I’ve only tried to make mustard once and it turned out horribly, and I’m guessing it was because it was never cooked! Now I know and can make delicious mustard!! Hopefully I can make something half as good as the stuff I brought back from Paris on my honeymoon.

Pat McCarthy

We have a cottage business making jams, jellies and sauces. We make our own honey dijon and other mustards based on our home made jellies and jams. When we get to the point where there are lots of partial jars of tangerine turbando sauce or red hot redhead jam, we make up a batch of mustard starting with seeds. We use half and half brown and yellow seeds, soaked in various vinegars, wine, or beer, and the choice bits of our other canning projects. We made a great batch flavored with locally produced honey and a dry blueberry wine made by a local vineyard. We discovered fruit syrups by being really new at canning jelly. The jelly failures became some of our best goodies, like the Pear Honey Syrup. That always make a great addition to the mustard crock. We soak the seed until it won’t absorb any more liquid, adding different layers of flavors by the liquids we use to soak the seed. When the seed stops absorbing fluid, it’s time for the Cuisinart. The biggest adjustments we have to make is the amount of liquid we add. Each batch is different. We have yet to produce a mustard that folks don’t ask for when they run out.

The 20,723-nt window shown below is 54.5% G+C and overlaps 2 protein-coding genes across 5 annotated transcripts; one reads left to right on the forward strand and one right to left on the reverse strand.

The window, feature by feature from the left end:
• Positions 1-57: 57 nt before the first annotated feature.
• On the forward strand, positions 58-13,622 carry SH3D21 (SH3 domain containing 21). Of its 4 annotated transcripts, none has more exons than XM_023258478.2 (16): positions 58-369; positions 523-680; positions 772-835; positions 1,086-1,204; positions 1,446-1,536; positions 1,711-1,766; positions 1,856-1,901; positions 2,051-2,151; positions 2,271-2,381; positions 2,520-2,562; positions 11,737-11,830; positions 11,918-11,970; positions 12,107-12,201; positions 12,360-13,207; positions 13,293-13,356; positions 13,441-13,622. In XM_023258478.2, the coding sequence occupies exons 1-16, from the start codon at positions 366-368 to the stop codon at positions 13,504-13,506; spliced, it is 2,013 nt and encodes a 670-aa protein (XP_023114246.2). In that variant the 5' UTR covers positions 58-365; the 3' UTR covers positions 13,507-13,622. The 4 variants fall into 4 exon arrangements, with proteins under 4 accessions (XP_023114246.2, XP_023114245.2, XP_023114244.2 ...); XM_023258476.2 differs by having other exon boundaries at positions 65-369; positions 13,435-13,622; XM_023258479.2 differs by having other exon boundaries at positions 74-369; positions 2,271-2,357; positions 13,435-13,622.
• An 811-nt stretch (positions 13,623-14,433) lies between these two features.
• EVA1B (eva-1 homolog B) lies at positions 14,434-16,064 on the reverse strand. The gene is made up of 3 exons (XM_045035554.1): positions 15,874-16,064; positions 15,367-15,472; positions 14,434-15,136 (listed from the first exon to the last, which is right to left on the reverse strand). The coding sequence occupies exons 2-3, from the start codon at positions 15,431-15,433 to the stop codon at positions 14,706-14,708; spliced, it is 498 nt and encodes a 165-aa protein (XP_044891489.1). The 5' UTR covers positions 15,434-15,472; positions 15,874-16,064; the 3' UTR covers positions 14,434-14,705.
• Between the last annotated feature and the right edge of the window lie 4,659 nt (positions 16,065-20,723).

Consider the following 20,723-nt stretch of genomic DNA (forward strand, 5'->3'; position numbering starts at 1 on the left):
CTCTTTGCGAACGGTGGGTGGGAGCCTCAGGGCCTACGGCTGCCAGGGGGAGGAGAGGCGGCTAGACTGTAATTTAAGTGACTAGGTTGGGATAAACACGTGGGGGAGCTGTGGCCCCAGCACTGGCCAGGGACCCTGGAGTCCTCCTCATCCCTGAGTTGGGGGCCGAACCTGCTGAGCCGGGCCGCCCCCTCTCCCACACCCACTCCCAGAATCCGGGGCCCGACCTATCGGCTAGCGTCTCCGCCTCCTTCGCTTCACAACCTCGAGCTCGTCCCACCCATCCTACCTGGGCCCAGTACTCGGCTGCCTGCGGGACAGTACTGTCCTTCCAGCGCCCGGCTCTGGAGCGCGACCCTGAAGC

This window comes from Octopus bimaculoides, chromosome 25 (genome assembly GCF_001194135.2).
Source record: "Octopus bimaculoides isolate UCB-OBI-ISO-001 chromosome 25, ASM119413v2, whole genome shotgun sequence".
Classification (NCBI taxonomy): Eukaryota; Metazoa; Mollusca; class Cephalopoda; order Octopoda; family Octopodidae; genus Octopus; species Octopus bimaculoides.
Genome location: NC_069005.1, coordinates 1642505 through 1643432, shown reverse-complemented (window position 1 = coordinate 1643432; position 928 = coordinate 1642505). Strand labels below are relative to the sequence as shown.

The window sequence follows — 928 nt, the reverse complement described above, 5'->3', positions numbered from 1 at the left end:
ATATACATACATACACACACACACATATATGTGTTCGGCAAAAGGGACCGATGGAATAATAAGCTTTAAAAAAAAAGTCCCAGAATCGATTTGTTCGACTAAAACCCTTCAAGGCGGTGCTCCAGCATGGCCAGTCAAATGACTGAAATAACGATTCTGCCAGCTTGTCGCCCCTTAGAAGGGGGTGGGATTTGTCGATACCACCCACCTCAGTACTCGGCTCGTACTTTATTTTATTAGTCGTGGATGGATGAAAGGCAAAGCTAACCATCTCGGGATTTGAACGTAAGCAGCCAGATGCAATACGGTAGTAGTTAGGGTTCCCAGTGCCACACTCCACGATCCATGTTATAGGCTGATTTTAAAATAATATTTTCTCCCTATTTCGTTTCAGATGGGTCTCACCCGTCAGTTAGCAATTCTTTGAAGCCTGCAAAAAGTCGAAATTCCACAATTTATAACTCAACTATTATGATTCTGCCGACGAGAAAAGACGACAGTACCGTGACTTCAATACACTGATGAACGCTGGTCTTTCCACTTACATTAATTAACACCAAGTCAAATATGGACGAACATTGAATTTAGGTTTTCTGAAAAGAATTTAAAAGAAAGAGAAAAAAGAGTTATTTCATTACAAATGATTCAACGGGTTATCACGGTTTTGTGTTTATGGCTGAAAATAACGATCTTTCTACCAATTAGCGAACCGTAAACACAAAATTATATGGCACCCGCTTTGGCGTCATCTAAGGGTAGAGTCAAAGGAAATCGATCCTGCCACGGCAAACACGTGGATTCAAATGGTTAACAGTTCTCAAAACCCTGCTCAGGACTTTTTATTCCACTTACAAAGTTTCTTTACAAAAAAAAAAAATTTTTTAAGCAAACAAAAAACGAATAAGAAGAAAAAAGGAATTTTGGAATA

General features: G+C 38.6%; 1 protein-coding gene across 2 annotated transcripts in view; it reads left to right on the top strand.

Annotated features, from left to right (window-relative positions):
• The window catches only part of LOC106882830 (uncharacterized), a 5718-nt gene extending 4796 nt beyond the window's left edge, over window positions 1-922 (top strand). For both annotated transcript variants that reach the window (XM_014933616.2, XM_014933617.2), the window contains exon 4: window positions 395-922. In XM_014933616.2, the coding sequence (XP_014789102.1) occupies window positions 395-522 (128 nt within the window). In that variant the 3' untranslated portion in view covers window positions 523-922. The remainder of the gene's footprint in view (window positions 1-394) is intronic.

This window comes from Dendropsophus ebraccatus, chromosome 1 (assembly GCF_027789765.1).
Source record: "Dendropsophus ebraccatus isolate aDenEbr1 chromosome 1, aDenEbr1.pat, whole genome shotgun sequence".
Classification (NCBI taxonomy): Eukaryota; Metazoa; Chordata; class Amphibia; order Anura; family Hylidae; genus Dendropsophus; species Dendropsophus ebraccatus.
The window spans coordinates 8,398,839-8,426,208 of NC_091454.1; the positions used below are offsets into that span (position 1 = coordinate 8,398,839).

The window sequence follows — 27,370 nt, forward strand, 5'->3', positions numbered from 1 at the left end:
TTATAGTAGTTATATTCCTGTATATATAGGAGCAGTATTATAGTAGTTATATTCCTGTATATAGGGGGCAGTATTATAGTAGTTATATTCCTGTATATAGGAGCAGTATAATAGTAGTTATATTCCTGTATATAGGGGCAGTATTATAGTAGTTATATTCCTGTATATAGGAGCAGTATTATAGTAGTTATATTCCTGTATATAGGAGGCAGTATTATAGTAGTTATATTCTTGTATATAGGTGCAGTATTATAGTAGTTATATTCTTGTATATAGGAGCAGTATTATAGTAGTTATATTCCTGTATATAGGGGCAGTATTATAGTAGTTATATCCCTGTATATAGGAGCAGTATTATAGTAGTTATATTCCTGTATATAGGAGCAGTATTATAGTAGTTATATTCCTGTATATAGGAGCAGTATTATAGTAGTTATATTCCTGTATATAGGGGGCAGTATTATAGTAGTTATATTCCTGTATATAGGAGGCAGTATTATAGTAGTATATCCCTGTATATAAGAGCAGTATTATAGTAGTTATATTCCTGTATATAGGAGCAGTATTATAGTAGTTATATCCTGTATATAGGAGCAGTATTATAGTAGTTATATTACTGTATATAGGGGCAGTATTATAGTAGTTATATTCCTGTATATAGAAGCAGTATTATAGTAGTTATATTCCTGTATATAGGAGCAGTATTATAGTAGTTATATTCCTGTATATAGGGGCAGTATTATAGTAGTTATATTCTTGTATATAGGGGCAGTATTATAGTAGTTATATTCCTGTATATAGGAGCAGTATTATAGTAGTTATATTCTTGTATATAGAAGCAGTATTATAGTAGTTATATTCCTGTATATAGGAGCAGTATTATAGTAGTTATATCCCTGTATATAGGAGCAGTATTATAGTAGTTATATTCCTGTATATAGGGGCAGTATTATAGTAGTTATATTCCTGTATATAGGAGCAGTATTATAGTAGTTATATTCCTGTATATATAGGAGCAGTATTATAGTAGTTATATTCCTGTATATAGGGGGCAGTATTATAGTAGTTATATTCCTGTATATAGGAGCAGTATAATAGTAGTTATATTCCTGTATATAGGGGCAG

Eileen

I love mustard–but I’ve never heard of using apple butter in mustard! Sounds super interesting–sweet and savory, hooray!

Krissy

I’ve got to try this! We do our own pickles, why not mustard too? My husband loves to make things from scratch (something that I’ve grown an appreciation for)… these mustard recipes would go really well with the pretzels he makes! I might have to pick up those cookbooks too.